Macho Makeup Part Two: The Photo Shoot – Style

Macho Makeup Part 2: the photoshoot

Before you click a camera, know this: why are you creating the images? The success of a photoshoot hinges on your answer. Even if it’s just for fun, set a goal or purpose and stay focused to attain good results, otherwise, it’s like shooting fish in a barrel—you might get a nice photo, you might not. The reason you are creating images also dectates the critical organizational phase when you assemble people and materials you need on the set.

Macho Makeup’s goal was to showcase the everyday man wearing makeup—no highly stylized hair and no classic posing and show men nobody imagines with makeup. I started asking around, does anyone know a cool first responder?  How about a firefighter? Once I had a name, I would ask them about their lifestyle—what are they into? Why? We had no wardrobe budget, and communicating with the models gave me a quick peek into their closets and told me how to best show them to the camera. Here’s how it went down:

Jason Ashkenazi,, team hairdresser, sent me a photo of his client, Ricardo Esquivel, a certified Reiki master educator/practitioner and life-long student of Ayurvedic health practices. He looked great, but who was he? I needed to chat with him. Why? Since the men were not professional models, the camera would capture more than looks and naturally magnify their kindness, nerves, fear, and, of course, confidence.


Catie Fisher, permanent makeup diva, sent me photos of Macenzy Duggy and Mason Zuniga. After speaking with each, I was convinced Macenzy was a Viking in a past life. He is married, and has an incredible kid that’s a miniature version of him. He is a manufacturing programmer who owns a fitness company called Laws of Motion.  Mason is an amiable 27-year-old University of Arizona graduate with a bachelor’s in Nutritional Sciences Dietetics, an aspiring actor into video games.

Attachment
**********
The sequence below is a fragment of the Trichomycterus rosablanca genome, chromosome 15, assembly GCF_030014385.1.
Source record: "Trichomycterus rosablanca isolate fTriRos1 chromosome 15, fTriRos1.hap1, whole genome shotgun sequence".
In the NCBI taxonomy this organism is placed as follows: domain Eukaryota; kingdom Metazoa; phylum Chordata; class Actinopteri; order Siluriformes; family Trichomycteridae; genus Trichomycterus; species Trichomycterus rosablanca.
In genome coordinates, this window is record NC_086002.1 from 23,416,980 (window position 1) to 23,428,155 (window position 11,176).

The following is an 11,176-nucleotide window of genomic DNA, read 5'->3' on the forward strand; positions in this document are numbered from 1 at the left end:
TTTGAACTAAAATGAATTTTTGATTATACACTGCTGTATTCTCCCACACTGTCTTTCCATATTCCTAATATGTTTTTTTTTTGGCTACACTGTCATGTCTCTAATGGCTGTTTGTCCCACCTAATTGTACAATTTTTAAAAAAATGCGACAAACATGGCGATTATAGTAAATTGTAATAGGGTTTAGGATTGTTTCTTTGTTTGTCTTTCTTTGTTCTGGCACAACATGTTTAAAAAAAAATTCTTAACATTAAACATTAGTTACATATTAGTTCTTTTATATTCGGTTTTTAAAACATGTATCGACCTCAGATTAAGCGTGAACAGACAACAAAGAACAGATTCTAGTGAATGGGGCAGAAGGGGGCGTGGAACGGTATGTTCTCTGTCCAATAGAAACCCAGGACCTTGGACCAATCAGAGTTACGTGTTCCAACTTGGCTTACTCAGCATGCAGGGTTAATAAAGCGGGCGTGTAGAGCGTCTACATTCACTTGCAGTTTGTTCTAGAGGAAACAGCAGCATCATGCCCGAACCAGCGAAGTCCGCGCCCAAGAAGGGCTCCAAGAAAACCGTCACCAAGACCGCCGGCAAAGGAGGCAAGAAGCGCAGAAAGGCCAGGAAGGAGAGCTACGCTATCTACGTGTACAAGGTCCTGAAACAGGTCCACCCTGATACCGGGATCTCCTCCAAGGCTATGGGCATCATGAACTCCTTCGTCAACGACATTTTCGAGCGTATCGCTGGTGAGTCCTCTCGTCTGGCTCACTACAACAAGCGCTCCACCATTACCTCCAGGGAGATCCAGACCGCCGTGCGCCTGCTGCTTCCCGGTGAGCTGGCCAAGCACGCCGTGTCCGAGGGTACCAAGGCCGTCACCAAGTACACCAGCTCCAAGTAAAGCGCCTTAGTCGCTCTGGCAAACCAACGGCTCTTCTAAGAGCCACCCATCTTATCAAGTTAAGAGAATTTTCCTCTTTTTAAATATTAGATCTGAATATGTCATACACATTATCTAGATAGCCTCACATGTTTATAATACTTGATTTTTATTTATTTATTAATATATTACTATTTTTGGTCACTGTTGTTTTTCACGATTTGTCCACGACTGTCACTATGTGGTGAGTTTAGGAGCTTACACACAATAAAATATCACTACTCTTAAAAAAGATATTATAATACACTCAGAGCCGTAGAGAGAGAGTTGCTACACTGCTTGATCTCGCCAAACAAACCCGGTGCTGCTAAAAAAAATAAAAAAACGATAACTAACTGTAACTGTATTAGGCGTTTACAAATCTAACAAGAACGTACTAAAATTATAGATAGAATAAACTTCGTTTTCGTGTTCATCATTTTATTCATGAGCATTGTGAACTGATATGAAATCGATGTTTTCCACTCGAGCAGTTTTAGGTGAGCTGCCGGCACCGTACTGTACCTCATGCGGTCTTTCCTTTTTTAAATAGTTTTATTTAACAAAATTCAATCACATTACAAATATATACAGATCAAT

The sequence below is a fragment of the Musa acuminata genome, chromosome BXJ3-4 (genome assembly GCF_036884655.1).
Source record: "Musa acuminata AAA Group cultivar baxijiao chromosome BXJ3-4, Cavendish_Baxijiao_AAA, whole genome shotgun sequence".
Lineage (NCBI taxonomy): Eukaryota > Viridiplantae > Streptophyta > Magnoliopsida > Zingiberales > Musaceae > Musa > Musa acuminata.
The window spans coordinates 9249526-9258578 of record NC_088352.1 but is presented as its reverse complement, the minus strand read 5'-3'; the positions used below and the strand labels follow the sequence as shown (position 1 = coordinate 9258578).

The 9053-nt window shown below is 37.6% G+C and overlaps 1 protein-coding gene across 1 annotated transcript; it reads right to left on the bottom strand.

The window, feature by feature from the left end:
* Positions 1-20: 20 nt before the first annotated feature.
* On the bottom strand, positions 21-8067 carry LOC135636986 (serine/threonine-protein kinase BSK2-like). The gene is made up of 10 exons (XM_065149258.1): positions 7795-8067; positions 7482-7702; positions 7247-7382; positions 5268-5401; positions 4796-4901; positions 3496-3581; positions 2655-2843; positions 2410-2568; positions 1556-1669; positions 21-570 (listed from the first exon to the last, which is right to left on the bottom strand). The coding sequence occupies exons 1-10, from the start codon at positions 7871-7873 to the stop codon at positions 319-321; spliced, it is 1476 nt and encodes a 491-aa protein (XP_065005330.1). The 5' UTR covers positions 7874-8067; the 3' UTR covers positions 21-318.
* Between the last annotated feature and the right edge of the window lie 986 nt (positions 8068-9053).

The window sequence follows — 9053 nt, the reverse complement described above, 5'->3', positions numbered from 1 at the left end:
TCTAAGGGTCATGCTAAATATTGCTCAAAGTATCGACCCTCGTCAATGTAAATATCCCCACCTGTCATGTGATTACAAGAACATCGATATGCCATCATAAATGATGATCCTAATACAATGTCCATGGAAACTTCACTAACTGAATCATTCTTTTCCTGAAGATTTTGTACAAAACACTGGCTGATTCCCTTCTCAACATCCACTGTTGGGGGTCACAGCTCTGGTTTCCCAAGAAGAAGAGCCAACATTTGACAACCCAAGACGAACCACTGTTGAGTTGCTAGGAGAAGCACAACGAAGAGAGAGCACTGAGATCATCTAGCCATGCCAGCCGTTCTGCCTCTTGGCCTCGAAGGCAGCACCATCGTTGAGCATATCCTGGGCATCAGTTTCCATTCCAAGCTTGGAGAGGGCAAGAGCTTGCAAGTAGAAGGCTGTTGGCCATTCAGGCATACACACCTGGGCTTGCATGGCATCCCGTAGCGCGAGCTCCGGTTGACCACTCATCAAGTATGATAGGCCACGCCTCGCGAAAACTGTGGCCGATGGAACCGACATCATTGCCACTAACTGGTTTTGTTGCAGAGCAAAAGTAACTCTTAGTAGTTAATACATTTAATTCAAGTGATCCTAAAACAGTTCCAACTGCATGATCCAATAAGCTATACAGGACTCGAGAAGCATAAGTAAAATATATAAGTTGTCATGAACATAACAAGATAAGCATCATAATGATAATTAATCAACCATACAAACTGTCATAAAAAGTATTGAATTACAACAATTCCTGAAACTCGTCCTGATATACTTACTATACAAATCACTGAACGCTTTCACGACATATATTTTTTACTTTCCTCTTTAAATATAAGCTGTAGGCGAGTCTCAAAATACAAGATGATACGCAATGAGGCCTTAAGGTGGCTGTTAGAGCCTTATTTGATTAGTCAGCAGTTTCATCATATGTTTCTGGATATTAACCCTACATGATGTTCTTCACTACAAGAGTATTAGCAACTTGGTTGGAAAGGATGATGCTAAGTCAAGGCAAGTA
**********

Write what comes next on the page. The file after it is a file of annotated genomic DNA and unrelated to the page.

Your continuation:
When the day arrived, the team set out to create an Ayurvedic healer, a space-age gamer, and a Viking. The models rotated between hair/makeup and Kevin Robinson’s camera and onto a live monitor for us to review. The click of the camera was like music to our ears. Time floated by quickly searching for that one photo, the one that best told our story, the one that’s a killer look.

When it was over, I remembered I forgot my Stoly in the freezer. A toast was appropriate because, without fail, every photoshoot enhances the bond of friendship. We made it to the finish line and liked what happened–and even liked each other. We hugged goodbye like long-lost friends. Driving home I thought what Margaret Mead’s once said is so true, “Never doubt that a small group of thoughtful, committed citizens can change the world. Indeed, it is the only thing that ever has.”


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